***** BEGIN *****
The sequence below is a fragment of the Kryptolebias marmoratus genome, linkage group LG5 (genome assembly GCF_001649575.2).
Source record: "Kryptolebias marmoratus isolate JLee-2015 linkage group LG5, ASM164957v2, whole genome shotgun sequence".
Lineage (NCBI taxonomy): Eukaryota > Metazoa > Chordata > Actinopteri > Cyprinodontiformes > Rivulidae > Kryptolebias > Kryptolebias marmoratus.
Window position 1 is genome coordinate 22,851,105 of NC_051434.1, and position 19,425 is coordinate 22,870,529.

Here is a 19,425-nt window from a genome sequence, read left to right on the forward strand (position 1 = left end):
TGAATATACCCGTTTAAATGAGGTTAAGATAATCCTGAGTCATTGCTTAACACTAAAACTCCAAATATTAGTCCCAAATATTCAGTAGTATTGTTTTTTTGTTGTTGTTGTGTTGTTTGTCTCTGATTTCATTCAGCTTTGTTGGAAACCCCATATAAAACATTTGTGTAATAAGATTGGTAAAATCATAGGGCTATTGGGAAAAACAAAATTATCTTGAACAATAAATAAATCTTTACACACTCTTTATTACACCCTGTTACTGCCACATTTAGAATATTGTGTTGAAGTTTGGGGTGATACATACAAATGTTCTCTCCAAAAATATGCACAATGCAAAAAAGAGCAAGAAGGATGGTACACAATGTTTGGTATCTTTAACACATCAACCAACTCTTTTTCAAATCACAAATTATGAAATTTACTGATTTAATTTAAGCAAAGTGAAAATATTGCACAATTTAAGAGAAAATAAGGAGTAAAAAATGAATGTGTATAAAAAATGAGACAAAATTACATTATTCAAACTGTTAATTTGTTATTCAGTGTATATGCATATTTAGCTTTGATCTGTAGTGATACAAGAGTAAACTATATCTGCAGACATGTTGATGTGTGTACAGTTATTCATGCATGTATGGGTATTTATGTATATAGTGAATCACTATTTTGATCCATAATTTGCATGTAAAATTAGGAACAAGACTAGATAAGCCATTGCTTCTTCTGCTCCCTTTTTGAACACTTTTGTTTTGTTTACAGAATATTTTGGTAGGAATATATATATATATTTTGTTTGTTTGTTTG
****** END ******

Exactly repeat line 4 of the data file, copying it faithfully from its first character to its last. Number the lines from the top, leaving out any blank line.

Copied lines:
Window position 1 is genome coordinate 22,851,105 of NC_051434.1, and position 19,425 is coordinate 22,870,529.